and thanks for that unlocker, guy. i haven't been able to get rid of some demo installer for like, a year.

    ql0xn38ekryt.png
  • DalbozDalboz Resident Puppy Eater Right behind you...Registered User regular
    edited August 2008
    One thing that I would recommend is CutePDF. It's a freeware program that lets you print documents, webpages...well, pretty much anything that's printable to a pdf rather than the stupid Microsoft Document Image format. It great for keeping receipts of any online purchases or printing a document that you want to email in a static and uneditable format. Handy to have installed.

  • shutzshutz Registered User regular
    edited August 2008
    Shade wrote: »
    Erandus wrote: »
    shutz wrote: »
    Then I install VLC, so I can play any files that MPC chokes on. VLC is also a lot more tolerant of partially-corrupted files, or incomplete downloads.

    Then I install the latest ffdshow, which takes care of almost all my codec needs, with the exception of the Quicktime formats (.mov files, mostly). So I install Quicktime for that.

    If you have VLC you shouldn't need Quicktime ever?

    I ended up reinstalling Ace Mega Media. Combined with FLV Player and Orbit. I can play/Save anything on the interwebs...except those goddamn Matsukra or what ever they're called codecs.

    Matroska. Developed in some Eastern European country, I think. Hence the name.

    I hate that container format, but unfortunately, a lot of HD downloads are packaged that way. Unlike AVI, the Matroska format lets you pack multiple video, audio and subtitle streams in one video file. (Some people have been able to package multiple audio streams in AVI files, but this is out of spec, and some players or video editors will choke on that.)

    Actually, VLC should be able to deal with Matroska files, and Media Player Classic can also usually deal with those too. Otherwise, you can just Google for "Matroska splitter" or "mkv splitter", which should take you to a codec download. At worst, you'll get a lone .ax file, which can actually be installed using some simple command-line work, but I'd have to look that up to really help you.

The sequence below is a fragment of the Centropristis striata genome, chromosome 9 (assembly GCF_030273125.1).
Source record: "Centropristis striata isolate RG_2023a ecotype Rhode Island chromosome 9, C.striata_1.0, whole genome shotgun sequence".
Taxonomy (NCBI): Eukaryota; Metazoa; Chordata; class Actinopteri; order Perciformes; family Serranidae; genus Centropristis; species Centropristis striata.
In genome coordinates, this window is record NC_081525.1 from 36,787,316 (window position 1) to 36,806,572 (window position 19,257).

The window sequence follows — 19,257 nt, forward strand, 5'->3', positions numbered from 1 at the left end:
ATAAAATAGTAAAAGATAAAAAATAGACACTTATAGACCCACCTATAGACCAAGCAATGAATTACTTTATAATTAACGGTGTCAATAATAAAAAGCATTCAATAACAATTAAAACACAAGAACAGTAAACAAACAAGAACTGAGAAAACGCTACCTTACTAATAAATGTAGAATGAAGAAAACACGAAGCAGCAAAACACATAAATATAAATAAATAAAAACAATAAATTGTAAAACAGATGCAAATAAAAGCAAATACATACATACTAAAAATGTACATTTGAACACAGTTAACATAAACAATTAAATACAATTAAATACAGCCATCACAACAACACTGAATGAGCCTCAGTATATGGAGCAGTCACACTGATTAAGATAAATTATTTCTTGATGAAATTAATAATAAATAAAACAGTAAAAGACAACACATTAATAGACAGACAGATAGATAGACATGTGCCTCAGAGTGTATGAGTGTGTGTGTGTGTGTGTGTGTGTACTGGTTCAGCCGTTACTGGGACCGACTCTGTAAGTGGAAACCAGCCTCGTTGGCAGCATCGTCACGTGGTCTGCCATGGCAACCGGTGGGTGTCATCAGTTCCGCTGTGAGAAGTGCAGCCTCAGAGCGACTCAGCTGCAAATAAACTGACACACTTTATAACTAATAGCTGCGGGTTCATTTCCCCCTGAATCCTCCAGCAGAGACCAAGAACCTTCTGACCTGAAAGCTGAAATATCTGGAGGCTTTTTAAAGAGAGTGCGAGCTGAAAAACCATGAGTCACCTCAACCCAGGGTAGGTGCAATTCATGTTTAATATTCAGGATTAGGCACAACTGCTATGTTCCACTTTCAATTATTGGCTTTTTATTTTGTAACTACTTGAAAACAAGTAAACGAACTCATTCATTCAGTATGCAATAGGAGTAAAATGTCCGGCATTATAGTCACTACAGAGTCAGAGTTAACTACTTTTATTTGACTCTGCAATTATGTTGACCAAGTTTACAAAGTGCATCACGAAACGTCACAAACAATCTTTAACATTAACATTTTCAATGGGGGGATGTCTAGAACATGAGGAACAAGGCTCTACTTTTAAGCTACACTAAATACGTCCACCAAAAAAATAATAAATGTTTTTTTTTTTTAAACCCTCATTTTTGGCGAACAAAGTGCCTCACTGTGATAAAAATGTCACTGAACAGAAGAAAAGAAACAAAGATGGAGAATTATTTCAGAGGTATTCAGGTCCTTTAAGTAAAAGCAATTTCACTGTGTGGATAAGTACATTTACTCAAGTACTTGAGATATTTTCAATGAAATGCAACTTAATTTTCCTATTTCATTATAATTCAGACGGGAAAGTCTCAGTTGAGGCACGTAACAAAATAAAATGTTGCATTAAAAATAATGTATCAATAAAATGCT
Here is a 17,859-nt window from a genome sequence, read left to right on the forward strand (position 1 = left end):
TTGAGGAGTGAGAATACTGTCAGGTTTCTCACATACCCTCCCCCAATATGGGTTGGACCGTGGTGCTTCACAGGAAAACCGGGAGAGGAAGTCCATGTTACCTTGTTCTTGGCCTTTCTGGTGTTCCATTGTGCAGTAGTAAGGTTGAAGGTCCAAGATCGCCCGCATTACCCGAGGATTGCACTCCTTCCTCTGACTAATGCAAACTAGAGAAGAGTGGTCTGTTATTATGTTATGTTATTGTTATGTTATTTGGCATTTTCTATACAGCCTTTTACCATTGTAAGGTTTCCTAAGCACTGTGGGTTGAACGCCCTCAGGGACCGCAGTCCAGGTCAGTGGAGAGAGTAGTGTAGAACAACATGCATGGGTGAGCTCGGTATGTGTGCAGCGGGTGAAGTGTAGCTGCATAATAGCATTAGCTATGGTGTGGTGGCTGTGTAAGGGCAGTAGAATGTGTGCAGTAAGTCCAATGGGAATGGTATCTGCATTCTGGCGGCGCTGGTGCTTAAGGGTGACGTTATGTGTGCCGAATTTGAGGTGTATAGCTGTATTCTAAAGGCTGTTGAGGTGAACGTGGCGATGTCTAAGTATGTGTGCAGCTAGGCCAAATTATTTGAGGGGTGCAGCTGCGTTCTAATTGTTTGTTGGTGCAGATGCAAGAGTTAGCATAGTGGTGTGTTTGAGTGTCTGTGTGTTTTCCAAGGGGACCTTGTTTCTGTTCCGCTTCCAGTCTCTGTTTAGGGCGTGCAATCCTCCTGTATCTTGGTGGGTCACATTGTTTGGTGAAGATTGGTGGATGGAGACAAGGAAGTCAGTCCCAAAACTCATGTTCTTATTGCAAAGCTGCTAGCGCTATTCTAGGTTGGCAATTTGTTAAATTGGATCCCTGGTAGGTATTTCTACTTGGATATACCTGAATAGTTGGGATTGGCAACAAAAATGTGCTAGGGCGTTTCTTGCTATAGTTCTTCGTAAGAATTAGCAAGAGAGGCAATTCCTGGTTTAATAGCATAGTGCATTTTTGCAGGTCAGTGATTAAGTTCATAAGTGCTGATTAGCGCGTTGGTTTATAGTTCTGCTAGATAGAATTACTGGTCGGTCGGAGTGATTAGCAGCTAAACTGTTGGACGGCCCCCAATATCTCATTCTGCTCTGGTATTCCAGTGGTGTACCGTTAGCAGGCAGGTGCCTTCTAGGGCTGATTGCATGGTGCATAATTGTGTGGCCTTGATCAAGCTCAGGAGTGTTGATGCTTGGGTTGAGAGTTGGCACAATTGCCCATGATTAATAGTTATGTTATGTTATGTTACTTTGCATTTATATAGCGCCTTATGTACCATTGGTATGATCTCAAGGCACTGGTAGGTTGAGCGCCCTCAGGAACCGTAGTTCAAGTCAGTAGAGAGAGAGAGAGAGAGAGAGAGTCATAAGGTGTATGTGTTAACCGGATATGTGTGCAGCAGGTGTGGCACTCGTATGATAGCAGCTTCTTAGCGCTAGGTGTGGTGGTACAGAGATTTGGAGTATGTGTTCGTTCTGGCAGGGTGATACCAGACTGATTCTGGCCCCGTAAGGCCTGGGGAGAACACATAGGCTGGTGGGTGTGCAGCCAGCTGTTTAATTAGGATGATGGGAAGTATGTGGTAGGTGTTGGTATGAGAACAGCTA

By the way, my "guide" above, might not work if you end up with ".ogm" files (ogg media files), except with VLC (which plays anything). Those are rare, although I wish they were more common, as they're a more open format that falls in line with the entire suite of OGG open-source codecs (Ogg Vorbis for audio, Ogg Theora for video.)

    Creativity begets criticism.
    Check out my new blog: http://50wordstories.ca
    Also check out my old game design blog: http://stealmygamedesigns.blogspot.com
  • the cheatthe cheat Registered User, ClubPA regular
    edited August 2008
    VLC doesn't like matroska very much. it gets terrible framerate.

    ql0xn38ekryt.png
  • ShadeShade Registered User regular
    edited August 2008
    so, the other thread fails to deliver...... either that or no one knows a program that can password folders....

  • ErandusErandus Registered User
    edited August 2008
    Er.... NTFS?

    There's really no reason to get an app to do that when Windows does that perfectly well on it's own.

    [SIGPIC][/SIGPIC]
  • embrikembrik Registered User
    edited August 2008
    Shade wrote: »